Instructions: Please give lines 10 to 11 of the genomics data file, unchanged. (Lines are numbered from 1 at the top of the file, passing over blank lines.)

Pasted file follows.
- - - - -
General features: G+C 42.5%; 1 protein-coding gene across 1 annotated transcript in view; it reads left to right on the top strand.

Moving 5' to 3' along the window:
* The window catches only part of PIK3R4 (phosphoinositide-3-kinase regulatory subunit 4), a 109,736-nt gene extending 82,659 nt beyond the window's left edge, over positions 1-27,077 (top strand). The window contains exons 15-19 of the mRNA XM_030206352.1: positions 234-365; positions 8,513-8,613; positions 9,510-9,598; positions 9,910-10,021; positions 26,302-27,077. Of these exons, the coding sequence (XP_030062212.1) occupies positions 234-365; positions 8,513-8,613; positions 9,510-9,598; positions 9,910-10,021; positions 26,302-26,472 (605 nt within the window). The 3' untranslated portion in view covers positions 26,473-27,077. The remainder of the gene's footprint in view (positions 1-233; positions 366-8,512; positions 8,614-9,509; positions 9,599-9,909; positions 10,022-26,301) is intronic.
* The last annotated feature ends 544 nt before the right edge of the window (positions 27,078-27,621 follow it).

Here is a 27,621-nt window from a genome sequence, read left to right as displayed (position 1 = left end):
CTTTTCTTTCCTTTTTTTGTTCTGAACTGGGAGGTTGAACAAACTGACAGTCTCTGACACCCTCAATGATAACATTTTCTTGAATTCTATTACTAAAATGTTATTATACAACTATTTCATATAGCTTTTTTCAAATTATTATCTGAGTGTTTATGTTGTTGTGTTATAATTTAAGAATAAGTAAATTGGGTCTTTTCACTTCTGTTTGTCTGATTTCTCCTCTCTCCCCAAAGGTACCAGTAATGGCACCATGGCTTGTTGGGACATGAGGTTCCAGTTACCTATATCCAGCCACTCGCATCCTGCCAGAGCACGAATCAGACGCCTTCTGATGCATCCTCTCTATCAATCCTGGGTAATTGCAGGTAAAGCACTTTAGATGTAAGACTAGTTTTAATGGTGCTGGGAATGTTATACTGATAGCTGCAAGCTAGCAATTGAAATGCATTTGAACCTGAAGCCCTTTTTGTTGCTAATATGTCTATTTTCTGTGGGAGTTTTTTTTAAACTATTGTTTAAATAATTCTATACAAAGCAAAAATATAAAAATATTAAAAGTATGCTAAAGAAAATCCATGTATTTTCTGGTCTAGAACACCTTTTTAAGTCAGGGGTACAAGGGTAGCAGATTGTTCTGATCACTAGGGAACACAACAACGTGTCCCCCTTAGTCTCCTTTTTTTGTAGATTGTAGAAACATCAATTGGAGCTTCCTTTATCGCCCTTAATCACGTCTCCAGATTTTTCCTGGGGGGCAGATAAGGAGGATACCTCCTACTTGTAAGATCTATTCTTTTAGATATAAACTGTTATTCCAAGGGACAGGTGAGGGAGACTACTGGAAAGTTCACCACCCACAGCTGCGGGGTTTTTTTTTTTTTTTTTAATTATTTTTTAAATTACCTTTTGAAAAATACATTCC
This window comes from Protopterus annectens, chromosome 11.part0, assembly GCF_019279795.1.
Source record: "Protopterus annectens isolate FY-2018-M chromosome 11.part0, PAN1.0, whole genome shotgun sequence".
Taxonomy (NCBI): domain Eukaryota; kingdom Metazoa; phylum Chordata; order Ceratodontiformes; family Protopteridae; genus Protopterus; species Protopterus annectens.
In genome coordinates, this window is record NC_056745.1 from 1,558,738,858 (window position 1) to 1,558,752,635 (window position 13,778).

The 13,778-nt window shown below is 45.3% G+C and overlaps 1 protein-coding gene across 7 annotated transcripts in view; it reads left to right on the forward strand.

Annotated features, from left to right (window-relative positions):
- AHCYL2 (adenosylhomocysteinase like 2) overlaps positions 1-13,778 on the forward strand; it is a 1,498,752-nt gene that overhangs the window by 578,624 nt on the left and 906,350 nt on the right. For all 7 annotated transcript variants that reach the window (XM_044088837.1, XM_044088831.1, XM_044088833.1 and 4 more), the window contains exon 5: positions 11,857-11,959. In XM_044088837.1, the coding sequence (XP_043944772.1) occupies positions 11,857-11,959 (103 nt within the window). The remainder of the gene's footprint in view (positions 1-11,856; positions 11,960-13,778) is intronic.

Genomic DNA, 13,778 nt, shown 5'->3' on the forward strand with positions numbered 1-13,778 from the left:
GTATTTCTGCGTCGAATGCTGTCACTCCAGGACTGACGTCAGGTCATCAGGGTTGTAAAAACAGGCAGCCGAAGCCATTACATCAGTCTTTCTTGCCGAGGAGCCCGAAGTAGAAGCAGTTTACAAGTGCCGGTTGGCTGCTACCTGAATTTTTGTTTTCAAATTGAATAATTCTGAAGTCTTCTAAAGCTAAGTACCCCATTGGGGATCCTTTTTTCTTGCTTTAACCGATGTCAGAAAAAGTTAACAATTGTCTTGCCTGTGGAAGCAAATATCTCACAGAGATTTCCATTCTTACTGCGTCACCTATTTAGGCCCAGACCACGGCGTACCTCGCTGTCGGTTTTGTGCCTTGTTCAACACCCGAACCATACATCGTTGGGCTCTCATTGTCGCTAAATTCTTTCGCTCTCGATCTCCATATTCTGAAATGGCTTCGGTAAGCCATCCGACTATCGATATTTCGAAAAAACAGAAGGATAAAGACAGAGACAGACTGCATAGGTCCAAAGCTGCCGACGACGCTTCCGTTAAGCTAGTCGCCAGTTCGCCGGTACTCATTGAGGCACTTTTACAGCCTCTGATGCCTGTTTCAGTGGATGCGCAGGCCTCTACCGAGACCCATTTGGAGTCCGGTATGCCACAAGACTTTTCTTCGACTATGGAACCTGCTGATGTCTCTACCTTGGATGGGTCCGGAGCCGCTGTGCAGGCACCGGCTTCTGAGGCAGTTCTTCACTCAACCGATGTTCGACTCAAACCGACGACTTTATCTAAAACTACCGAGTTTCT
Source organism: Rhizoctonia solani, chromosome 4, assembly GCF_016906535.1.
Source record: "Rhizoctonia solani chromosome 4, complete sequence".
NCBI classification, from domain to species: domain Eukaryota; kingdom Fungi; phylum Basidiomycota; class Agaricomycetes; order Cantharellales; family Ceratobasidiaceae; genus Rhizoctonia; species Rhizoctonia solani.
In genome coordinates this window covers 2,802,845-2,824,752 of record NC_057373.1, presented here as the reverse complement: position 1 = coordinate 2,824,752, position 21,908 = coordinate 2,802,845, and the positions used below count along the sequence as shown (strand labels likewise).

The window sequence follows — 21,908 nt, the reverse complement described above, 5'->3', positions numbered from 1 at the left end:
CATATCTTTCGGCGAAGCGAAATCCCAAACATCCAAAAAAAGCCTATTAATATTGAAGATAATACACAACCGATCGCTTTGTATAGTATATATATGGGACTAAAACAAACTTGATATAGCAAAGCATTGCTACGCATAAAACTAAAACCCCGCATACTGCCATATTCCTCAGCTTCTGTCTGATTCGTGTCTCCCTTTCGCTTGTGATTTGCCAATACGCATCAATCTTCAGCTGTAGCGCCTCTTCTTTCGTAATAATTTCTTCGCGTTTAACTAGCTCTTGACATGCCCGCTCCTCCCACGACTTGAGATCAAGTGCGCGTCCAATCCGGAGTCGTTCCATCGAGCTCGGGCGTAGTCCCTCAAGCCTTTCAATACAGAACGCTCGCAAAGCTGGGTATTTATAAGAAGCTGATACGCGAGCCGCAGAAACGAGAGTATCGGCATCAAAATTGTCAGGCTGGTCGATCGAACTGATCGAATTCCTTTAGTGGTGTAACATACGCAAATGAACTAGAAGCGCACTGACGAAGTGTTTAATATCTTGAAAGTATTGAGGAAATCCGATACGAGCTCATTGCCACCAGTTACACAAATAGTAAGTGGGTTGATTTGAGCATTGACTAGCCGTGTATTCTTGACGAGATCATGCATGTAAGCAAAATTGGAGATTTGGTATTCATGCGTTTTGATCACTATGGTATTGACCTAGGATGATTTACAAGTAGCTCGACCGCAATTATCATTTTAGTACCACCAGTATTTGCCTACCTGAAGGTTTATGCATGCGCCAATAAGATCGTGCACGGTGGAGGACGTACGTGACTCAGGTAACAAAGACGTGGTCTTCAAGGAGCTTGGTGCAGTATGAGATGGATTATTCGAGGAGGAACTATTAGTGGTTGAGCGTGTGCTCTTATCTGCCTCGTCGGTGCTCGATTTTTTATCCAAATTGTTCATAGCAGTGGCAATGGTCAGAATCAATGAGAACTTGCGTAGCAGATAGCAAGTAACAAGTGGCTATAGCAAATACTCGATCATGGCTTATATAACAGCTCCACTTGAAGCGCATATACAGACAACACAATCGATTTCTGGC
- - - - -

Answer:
In genome coordinates, this window is record NC_056745.1 from 1,558,738,858 (window position 1) to 1,558,752,635 (window position 13,778).

The 13,778-nt window shown below is 45.3% G+C and overlaps 1 protein-coding gene across 7 annotated transcripts in view; it reads left to right on the forward strand.